Jono Moulds checks out the new album from Kira Mac for The Rock & Roll Circus. Chaos Is Calling was released on 18th November 2022.

And off we go then, literally, as the album opens with ‘One Way Ticket’. This is my first encounter with ‘Kira Mac’, and one which I’ve been looking forward to since the album dropped across my desk. A ‘bluesy and distant’ guitar riff is soon displaced by its angrier and effervescent brother, as the band then arrive as one, to motor the tune along this lonely road. ‘Mac’s’ vocal is pretty much how I’d envisaged it, that being, ‘sultry and dominant’, and sits perfectly in front of the vibe of this opening track.

Moving from verse into the wonderfully addictive chorus (which features some fantastic supporting vocal by the way), there is already a feeling that vocally, ‘Mac’ has more to offer in terms of range and flexibility. A vocally weighted bridge (hearing ‘Mac’ in the raw, there is a ‘Beth Hart’ flavour to her vocal – WOW!!) brings forward the albums first opportunity to showcase some guitar prowess, which has an ‘old school’ feel to it, which is great to hear – not too fancy, and with great tone. Superb opening song.

An altogether faster feel as we kick off ‘Hit me Again’, as once again, a very short-lived guitar intro makes its leave for a fuller blown version to take over the reins. The strong and pacey opening fades into the ether, as verse one is taken over, albeit briefly, by ‘Mac’s’ ‘smoky’ vocal and ‘Casey’ ensuring that the beat never strays too far away. A lone guitar re-enters the fray a little while later, as things start to steadily build, and the expectation grows for a bombastic chorus, which inevitably it does, and what a chorus it is, as it brings a mixture of power and little sprinkling of melody, all coming from the cleverly woven support vocal, adding a syrupiness of commerciality to the tune – brilliant!!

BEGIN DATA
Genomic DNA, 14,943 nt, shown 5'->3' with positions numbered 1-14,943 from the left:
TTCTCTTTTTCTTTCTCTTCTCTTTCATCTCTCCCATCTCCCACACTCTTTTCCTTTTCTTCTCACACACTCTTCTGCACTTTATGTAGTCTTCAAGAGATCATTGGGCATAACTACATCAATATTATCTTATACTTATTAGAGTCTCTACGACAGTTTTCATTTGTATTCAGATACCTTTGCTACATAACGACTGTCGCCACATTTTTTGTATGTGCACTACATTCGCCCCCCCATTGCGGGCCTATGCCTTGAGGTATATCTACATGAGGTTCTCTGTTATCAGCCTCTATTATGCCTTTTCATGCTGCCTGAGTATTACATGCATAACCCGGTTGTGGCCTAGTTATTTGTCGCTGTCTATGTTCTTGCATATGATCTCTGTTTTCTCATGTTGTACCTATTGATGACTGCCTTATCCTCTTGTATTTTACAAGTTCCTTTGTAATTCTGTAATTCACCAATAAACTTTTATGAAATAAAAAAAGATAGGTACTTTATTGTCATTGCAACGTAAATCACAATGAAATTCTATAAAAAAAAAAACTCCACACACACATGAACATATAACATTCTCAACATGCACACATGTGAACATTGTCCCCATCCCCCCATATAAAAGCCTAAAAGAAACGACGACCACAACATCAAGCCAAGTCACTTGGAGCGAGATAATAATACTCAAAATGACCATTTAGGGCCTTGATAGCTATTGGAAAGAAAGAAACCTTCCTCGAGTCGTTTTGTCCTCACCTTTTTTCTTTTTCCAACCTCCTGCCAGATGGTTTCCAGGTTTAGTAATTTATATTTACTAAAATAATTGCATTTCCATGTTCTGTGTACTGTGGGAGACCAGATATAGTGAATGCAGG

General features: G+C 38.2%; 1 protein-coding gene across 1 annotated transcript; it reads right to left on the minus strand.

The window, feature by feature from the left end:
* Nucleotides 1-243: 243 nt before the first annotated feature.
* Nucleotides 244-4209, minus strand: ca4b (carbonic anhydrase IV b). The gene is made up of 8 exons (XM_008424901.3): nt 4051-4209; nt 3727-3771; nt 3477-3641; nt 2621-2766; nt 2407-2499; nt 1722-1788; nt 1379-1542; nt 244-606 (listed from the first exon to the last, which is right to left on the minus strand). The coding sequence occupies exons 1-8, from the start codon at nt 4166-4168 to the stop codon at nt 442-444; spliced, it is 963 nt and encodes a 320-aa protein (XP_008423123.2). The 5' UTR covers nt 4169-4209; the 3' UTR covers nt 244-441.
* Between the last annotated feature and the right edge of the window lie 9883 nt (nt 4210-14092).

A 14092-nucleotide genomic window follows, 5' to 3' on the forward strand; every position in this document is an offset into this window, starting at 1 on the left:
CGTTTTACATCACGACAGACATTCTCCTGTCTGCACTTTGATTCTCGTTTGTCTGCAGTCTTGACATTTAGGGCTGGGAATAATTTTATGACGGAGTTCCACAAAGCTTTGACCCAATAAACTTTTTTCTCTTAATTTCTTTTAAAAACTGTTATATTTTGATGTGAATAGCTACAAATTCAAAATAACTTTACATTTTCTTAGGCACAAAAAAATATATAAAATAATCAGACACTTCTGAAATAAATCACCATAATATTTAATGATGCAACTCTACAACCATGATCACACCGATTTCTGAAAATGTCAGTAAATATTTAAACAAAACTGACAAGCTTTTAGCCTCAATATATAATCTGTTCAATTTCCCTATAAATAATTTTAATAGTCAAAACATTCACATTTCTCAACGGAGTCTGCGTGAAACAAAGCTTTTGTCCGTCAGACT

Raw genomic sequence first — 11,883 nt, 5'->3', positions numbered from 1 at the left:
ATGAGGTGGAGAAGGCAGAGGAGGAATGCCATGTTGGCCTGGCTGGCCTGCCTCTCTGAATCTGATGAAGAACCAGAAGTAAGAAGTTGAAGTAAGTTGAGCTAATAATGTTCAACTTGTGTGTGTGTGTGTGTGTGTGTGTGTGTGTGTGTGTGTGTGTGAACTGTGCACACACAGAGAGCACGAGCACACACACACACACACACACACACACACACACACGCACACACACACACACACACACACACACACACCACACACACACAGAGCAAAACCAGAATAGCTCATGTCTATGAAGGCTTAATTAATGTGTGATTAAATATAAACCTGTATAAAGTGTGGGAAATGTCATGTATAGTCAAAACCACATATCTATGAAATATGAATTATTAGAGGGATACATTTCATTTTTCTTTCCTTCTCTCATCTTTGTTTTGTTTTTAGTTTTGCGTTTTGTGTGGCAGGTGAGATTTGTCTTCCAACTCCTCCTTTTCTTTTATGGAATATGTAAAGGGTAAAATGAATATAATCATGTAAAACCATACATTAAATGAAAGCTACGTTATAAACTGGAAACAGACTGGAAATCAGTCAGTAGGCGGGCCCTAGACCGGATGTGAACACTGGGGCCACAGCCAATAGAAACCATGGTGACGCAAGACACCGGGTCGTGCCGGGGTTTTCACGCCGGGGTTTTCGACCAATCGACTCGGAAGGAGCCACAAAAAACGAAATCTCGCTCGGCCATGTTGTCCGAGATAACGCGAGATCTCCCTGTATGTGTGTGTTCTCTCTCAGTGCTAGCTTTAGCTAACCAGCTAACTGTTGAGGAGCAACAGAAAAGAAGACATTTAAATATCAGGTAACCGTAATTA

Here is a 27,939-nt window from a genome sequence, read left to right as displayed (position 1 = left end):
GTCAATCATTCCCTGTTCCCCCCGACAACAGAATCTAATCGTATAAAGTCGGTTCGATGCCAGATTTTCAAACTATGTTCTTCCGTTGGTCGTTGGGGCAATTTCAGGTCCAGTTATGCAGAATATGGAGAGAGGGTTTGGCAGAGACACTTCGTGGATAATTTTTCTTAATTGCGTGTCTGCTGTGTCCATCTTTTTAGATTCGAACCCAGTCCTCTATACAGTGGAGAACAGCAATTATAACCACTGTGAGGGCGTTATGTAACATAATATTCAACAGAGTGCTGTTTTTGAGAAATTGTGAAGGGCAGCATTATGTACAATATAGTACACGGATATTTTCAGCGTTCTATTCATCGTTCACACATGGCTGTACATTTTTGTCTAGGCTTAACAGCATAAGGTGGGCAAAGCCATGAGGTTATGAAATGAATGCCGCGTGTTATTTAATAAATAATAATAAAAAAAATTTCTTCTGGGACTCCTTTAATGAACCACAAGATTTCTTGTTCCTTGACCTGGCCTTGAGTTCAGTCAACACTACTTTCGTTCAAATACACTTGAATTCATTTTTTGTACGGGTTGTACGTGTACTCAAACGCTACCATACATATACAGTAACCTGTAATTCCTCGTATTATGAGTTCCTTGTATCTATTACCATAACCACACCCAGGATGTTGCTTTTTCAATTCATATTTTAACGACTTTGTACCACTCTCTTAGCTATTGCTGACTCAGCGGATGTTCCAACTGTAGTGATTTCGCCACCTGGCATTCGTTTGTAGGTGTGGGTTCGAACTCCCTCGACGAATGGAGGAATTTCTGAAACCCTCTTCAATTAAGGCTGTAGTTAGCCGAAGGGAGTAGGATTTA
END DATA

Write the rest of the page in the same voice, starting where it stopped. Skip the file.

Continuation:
After a further combination of verse and chorus, we get a stripped back segment, that once more, is predominantly drums and vocal, until such time where ‘Mac’ produces an almighty vocal blast, which is the siren call for further madness to result – Oh my days, what a start!!

A typical automated answering message - ‘I’m sorry, but the number you called…………’ dials up the start to the title track ‘Chaos is Calling’, which has more of a harder edge feel to it, than the opening two tracks (almost a thrashier sound to the guitar riffs – a few steps away from that initial bluesy edge). The song rattles along and has great tempo to it as we swept promptly through the songs opening gambit. The chorus has a unique juxtaposition to it, as it begins full of melody, which then quickly ‘turns on a sixpence’ by returning to that hard hitting ‘Thrash laden’ guitar riffage!! That’s not to lessen its impact, as this most definitely stands out in its distinctive feel. Tucked away, there is a ‘Nu-Metal’ sounding bridge, where the vocal is fully disguised within a highly distorted effect, as statically charged guitars add to the feel. A different vibe to what has come before, but this shows the bands flexibility to move away from their core sound – Solid tuneage!!!!